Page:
Thursday, November 5, 2009

Button, Button……..

Who has the button? Bennos Buttons does! There are so many uses for buttons. I am sure you are thinking…..well, yes - sewing. However, there are so many more uses for them that can be fun, festive and probably even save you some money.

  • You can decorate your home. Grab an embroidery hoop, some pretty fabric, then embellish and decorate the fabric with buttons.You can also put in a jar and sit out for a true country living look.
  • You can use buttons as plates in your daughter or granddaughter’s doll house (what doll wouldn’t love dining off a laser cut wood button!)
  • Speaking of children, why not let your children paint an inexpensive wooden frame and then decorate it with buttons. Put their school picture in – and you have the perfect gift for Grandma and Grandpa! At your child’s next party – have them make a button bracelet for a cute and inexpensive take home party favor!
  • You can add buttons to a sweatshirt for a fun look or pin them into a piece of Styrofoam for a Christmas ornament.
  • Flower pots take on a whole new appearance when adorned with buttons.
  • These coconut flower petal attachments are wonderful accents for handbags or jackets. And to totally change up a shirt – replace the current buttons with these wonderful holiday theme buttons.
There are so many fun and unusual uses of buttons. Get out your hot glue gun or a needle and thread and let your imagination soar!

Thursday, October 22, 2009

You’ve Come A Long Way…….Button!

Buttons as ornaments rather than fasteners date all the way back to Ancient Rome. Functional buttons, or buttons as we are used to today, first appeared in Germany in the 13th century. With the introduction of snug fitting garments in Europe in the 13th and 14th century – the use of buttons became widespread.

There are so many different types of buttons. Metal buttons, which include pewter, brass, ivory and silver, all became popular in the 18th century. Pewter was popular for men’s fashion, but was replaced by the brass button. Brass was used to manufacture more buttons than any other material – mostly because of its superior quality. Ivory is from the tusks of elephants, whales, walruses and hippos. However, due to the rarity of this material manufacturers began using animal bones to imitate this early in the 18th century.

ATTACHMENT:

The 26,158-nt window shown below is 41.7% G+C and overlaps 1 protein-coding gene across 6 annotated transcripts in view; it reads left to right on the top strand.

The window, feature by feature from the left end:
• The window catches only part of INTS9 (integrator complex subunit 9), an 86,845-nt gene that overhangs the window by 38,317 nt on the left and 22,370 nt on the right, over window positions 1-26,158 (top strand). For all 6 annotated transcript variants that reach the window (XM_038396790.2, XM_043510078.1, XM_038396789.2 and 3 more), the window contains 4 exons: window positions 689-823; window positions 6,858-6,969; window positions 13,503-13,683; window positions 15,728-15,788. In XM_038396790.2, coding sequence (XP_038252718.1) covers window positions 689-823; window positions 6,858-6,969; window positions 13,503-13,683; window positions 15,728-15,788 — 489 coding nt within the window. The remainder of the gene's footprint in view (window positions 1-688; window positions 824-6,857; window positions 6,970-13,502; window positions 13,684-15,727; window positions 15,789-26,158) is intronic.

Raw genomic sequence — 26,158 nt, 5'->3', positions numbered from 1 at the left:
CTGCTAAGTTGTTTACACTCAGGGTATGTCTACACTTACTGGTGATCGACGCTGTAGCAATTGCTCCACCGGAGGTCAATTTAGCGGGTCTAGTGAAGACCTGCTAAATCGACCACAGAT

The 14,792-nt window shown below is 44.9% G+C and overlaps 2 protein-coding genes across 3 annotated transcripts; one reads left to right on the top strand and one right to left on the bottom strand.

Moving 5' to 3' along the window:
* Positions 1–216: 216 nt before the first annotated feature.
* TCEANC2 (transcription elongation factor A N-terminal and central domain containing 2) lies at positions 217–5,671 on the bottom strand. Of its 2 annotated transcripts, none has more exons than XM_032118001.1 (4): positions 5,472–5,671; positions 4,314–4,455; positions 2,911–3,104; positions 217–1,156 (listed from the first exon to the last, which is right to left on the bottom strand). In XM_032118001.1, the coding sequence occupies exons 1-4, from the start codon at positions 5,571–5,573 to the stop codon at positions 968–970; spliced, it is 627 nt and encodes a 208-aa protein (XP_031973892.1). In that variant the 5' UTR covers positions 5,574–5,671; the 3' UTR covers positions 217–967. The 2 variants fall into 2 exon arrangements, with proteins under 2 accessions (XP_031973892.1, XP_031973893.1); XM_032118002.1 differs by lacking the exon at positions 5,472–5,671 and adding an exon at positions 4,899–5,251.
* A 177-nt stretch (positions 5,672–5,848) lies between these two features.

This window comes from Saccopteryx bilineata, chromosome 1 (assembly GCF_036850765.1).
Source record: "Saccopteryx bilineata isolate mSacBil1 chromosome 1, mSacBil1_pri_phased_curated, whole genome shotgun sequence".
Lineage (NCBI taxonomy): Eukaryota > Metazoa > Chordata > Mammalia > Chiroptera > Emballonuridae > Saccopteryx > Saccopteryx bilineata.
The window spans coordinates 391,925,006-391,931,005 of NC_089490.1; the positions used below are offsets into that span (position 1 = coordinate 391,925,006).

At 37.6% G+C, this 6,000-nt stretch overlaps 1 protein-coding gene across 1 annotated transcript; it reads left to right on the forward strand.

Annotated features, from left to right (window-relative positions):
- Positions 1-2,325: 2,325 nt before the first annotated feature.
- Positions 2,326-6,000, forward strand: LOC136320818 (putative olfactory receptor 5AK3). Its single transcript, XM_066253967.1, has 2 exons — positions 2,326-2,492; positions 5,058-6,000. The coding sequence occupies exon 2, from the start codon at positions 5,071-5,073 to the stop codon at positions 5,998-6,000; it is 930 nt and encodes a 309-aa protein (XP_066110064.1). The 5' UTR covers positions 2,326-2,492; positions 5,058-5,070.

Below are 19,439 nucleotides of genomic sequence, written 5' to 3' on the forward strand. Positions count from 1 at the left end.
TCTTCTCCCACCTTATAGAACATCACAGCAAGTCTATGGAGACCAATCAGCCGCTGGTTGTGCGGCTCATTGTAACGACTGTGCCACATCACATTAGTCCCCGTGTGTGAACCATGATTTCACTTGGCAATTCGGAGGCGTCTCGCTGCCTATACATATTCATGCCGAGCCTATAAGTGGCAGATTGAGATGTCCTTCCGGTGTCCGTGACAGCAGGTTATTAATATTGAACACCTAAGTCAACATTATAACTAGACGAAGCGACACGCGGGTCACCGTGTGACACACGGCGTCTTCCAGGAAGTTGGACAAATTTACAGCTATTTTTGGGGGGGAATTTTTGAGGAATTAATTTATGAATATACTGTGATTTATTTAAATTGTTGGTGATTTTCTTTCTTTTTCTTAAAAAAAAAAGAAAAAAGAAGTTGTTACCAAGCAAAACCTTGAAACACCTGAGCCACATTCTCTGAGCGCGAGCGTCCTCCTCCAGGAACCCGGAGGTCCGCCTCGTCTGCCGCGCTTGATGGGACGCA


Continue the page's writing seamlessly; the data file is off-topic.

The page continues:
Natural buttons are made of Wood, Horn, Vegetable Ivory, Mother-of-Pearl and Shell. Did you know that Horn buttons were made from the hooves and horns of cattle and other animals? Vegetable Ivory buttons got their name because they were carved from corozo nuts and resembled ivory – therefore, Vegetable Ivory! Mother-of-Pearl are made from the “pearly” lining of shells and Shell buttons are made from mollusca shells rather than nacreous (pearly)

Glass buttons were literally made from black glass attached to a metal back. These were quite rare. Some glass buttons were made of “jet”, a highly fragile and expensive mineral mined in England. Luster is a metallic sheen that can be applied to black glass buttons for a spectacular look.

There are many other types of buttons; Rhinestone, Novelty, Holiday, Leather and Acrylic just to name a few. Whatever your favorite “button” type is, we can all agree they’ve come a long way!

Thursday, October 1, 2009

Organic Buttons

What's hot now? Going GREEN.

Not only is it a very cool movement in general right now, it's also very meaningful to do business with green companies and try to use organic materials when possible in your own lives. Every little bit helps to protect our environment.

Benno's Buttons has a great selection of organic buttons including corozo buttons, shell buttons, bone buttons, wood buttons, and horn buttons.

Armani shows that organic material buttons (shell or shell-look, featued left) can be very chic. While we can't confirm that these buttons are actually natural shell - they sure look like it, and we know shell would have worked great on this design.

Natural look or organic material buttons are also being used in designs for handbags, belts, accessories and more. If you're thinking of going 'green' - you can do your part in your designs and sewing, hobbies and more by choosing products made of natural or organic material.